Friday, 31 July 2015

HSI Press Release Stupidity in Ohio

Proof positive that there is something very wrong with the US education system (at least in Ohio). I think an investigation is called for - is the anonymous individual who wrote a recent press release simply cognitively challenged, or working for the coin dealers ('ICE, CBP seize illegally imported ancient Roman coins 24th July 2015)? A declaration of interest seems to be in order here.

The guardians of US border propriety  (ICE and HSI) apparently miss a lot crossing US borders, but earlier this month they spotted some suspicious round things and seized them. They turned out to be "ancient Roman coins [...] [of] an estimated value of approximately $1,000". All well and good. The bit of the text as written that will have the coineys jumping up and down excitedly is the justification given in the press release: 
One hundred and ninety ancient Roman coins that were illegally imported into the United States from the United Arab Emirates were seized [...] The ancient coins were originally detained in early July during a routine inspection at the Port of Cincinnati cargo facility by CBP officers before the investigation was turned over to HSI. The intended recipient told investigators the coins were of Middle Eastern origin based on information received from an overseas seller. CBP officers contacted a coin expert to authenticate the coin’s origins and learned they were actually late 2nd or 3rd century Roman coins. Authorities subsequently issued a seizure notice to the intended recipient alleging entry of goods by means of false statements. The intended recipient abandoned the claim to the coins, which will now be repatriated to Italian authorities at a later date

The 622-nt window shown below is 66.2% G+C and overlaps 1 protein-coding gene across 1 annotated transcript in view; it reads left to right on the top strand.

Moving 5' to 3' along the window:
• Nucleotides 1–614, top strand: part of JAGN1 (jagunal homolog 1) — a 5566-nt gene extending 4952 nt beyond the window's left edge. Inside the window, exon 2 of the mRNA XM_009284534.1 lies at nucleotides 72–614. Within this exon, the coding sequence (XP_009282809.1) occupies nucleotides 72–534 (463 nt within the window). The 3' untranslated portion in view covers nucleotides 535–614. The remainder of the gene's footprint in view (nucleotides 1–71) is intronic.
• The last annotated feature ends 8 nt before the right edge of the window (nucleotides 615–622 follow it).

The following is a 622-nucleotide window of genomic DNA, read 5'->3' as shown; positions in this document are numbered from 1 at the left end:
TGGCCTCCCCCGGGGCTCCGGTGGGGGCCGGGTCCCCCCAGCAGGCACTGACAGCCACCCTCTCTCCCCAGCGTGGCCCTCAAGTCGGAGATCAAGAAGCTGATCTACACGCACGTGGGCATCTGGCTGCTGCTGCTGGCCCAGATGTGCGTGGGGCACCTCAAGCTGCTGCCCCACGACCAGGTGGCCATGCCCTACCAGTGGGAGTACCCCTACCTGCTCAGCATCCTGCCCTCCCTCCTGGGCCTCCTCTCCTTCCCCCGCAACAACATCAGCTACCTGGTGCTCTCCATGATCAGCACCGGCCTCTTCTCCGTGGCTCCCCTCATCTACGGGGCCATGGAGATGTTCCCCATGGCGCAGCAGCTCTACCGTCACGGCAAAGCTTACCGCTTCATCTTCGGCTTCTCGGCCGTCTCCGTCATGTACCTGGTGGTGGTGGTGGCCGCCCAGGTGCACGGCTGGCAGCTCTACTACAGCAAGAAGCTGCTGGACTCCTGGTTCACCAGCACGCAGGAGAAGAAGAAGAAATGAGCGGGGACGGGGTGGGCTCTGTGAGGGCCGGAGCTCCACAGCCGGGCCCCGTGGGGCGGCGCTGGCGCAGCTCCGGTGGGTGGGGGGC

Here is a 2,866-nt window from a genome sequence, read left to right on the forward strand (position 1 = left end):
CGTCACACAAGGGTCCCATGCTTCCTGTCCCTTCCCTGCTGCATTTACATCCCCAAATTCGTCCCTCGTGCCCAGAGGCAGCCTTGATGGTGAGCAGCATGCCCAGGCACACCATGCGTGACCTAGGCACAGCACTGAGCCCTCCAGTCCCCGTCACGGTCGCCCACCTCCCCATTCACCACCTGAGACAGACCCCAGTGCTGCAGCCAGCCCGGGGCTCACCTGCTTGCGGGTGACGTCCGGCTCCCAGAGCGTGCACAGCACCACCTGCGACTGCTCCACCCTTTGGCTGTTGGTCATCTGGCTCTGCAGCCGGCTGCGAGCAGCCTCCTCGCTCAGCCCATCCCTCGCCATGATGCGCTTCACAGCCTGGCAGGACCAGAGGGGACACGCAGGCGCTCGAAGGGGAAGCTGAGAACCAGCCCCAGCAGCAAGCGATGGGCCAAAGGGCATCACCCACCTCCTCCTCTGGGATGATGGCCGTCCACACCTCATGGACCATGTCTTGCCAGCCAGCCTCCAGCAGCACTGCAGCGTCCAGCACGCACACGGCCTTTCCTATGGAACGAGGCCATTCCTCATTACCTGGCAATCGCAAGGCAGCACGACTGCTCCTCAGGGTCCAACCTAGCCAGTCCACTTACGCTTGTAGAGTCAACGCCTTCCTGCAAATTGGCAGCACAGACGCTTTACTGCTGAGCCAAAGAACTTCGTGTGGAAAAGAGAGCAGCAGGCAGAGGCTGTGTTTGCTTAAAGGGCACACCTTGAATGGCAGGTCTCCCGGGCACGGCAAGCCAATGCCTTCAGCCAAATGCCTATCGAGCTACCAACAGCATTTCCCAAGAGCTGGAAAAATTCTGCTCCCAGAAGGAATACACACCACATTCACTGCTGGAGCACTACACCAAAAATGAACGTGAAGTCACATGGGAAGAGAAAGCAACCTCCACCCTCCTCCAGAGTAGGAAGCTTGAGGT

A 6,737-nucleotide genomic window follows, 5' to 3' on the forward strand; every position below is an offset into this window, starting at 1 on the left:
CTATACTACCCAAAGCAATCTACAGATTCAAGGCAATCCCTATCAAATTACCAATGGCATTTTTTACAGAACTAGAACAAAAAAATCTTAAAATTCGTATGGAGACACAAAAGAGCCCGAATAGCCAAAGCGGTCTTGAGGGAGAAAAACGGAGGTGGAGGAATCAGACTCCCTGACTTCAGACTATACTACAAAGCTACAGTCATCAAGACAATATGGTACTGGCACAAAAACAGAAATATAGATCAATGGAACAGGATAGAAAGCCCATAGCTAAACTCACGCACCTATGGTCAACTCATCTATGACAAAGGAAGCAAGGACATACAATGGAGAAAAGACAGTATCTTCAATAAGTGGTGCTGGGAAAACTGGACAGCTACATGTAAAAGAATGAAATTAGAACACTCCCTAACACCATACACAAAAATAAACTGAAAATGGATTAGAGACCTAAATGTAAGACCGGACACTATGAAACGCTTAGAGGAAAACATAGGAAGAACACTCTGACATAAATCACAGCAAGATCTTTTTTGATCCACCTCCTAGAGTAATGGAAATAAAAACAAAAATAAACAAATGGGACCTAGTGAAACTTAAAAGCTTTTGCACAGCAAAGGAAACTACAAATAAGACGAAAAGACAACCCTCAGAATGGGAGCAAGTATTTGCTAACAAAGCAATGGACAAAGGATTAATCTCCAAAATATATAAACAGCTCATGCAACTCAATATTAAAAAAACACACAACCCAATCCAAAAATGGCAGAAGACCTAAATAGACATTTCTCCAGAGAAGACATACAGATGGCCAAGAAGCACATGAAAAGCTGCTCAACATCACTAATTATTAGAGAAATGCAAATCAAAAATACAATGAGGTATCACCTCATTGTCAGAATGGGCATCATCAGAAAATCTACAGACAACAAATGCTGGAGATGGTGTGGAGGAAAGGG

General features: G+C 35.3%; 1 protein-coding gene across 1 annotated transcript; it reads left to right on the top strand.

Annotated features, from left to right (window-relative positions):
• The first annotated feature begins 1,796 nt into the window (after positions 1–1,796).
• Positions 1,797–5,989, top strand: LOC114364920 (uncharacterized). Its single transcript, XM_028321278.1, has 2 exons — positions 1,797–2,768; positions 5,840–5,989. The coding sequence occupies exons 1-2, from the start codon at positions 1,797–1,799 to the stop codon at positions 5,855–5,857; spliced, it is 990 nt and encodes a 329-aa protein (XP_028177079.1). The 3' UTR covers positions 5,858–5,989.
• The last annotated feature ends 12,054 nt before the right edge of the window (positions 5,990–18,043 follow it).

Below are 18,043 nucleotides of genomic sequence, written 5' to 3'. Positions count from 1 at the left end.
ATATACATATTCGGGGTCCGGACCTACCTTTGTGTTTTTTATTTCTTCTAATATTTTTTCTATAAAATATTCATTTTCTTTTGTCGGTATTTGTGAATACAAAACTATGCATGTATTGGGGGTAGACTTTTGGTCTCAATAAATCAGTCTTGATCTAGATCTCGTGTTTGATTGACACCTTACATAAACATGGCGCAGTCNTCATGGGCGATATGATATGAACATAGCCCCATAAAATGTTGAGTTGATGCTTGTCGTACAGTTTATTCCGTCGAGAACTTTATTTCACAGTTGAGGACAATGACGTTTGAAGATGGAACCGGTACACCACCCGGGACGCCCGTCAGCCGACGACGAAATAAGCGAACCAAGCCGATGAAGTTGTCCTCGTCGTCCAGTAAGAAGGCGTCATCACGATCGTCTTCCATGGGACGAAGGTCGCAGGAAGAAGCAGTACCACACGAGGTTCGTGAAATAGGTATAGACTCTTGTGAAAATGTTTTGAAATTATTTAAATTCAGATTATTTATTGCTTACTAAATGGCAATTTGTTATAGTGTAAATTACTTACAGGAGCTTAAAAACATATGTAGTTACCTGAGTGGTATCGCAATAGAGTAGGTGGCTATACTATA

What? What is the matter with America?  A few weeks ago the rest of us were laughing at the coineys who were sending comments to the CPAC because some cynical manipulator had convinced the hard-of-thinking among them that the Italian government "might claim all imperial coins minted and found everywhere as their national property". The idea was absurd, but gullible xenophobic coineys unreflexively swallowed it, provoking Schadenfreud among the rest of us. Ha ha, stoopid coin fondlers.